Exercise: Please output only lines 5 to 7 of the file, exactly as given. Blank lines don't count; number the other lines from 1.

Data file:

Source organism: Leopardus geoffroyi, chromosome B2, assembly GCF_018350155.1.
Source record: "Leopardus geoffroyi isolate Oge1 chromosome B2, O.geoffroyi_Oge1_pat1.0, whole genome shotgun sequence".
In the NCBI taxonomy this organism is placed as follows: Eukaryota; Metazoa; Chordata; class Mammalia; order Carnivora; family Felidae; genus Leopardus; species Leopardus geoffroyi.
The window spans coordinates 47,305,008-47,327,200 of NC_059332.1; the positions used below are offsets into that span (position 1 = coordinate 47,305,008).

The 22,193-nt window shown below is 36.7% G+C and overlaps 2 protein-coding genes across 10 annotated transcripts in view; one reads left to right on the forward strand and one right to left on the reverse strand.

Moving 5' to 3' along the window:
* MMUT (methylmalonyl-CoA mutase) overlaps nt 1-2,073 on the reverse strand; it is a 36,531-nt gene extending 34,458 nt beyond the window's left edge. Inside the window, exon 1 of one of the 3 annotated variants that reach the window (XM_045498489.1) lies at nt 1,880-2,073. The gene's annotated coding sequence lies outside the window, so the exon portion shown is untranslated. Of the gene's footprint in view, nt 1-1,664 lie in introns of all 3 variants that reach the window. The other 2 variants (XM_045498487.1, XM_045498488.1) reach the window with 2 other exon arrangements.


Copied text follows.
The 22,193-nt window shown below is 36.7% G+C and overlaps 2 protein-coding genes across 10 annotated transcripts in view; one reads left to right on the forward strand and one right to left on the reverse strand.

Moving 5' to 3' along the window:
* MMUT (methylmalonyl-CoA mutase) overlaps nt 1-2,073 on the reverse strand; it is a 36,531-nt gene extending 34,458 nt beyond the window's left edge. Inside the window, exon 1 of one of the 3 annotated variants that reach the window (XM_045498489.1) lies at nt 1,880-2,073. The gene's annotated coding sequence lies outside the window, so the exon portion shown is untranslated. Of the gene's footprint in view, nt 1-1,664 lie in introns of all 3 variants that reach the window. The other 2 variants (XM_045498487.1, XM_045498488.1) reach the window with 2 other exon arrangements.